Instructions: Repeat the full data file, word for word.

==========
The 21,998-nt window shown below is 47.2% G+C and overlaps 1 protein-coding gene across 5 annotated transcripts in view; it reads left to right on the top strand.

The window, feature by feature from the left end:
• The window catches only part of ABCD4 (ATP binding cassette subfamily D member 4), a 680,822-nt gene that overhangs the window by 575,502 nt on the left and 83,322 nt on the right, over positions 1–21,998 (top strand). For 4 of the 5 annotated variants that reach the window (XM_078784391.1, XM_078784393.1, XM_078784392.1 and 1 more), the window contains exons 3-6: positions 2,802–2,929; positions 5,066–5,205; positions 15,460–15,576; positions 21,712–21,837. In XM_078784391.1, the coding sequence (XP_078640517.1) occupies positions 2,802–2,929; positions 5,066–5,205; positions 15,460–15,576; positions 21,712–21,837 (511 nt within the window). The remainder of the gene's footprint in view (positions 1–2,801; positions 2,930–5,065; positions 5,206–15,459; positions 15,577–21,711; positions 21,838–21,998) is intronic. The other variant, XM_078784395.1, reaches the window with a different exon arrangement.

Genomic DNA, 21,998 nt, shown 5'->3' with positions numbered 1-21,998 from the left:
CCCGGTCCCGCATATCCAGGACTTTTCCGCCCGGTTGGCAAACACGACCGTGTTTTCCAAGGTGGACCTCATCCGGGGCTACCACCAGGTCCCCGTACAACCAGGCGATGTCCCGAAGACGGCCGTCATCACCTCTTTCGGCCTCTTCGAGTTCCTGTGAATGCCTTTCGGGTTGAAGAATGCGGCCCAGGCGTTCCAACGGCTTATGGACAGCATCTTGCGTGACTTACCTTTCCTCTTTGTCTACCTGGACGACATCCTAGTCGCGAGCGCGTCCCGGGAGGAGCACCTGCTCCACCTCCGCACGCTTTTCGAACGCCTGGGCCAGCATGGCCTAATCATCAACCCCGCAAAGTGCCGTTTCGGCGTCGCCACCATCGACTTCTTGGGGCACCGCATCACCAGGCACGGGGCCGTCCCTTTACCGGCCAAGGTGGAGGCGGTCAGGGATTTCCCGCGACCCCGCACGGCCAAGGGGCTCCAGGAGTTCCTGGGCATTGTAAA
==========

The 21,998-nt window shown below is 47.2% G+C and overlaps 1 protein-coding gene across 5 annotated transcripts in view; it reads left to right on the top strand.

The window, feature by feature from the left end:
• The window catches only part of ABCD4 (ATP binding cassette subfamily D member 4), a 680,822-nt gene that overhangs the window by 575,502 nt on the left and 83,322 nt on the right, over positions 1–21,998 (top strand). For 4 of the 5 annotated variants that reach the window (XM_078784391.1, XM_078784393.1, XM_078784392.1 and 1 more), the window contains exons 3-6: positions 2,802–2,929; positions 5,066–5,205; positions 15,460–15,576; positions 21,712–21,837. In XM_078784391.1, the coding sequence (XP_078640517.1) occupies positions 2,802–2,929; positions 5,066–5,205; positions 15,460–15,576; positions 21,712–21,837 (511 nt within the window). The remainder of the gene's footprint in view (positions 1–2,801; positions 2,930–5,065; positions 5,206–15,459; positions 15,577–21,711; positions 21,838–21,998) is intronic. The other variant, XM_078784395.1, reaches the window with a different exon arrangement.

Genomic DNA, 21,998 nt, shown 5'->3' with positions numbered 1-21,998 from the left:
CCCGGTCCCGCATATCCAGGACTTTTCCGCCCGGTTGGCAAACACGACCGTGTTTTCCAAGGTGGACCTCATCCGGGGCTACCACCAGGTCCCCGTACAACCAGGCGATGTCCCGAAGACGGCCGTCATCACCTCTTTCGGCCTCTTCGAGTTCCTGTGAATGCCTTTCGGGTTGAAGAATGCGGCCCAGGCGTTCCAACGGCTTATGGACAGCATCTTGCGTGACTTACCTTTCCTCTTTGTCTACCTGGACGACATCCTAGTCGCGAGCGCGTCCCGGGAGGAGCACCTGCTCCACCTCCGCACGCTTTTCGAACGCCTGGGCCAGCATGGCCTAATCATCAACCCCGCAAAGTGCCGTTTCGGCGTCGCCACCATCGACTTCTTGGGGCACCGCATCACCAGGCACGGGGCCGTCCCTTTACCGGCCAAGGTGGAGGCGGTCAGGGATTTCCCGCGACCCCGCACGGCCAAGGGGCTCCAGGAGTTCCTGGGCATTGTAAA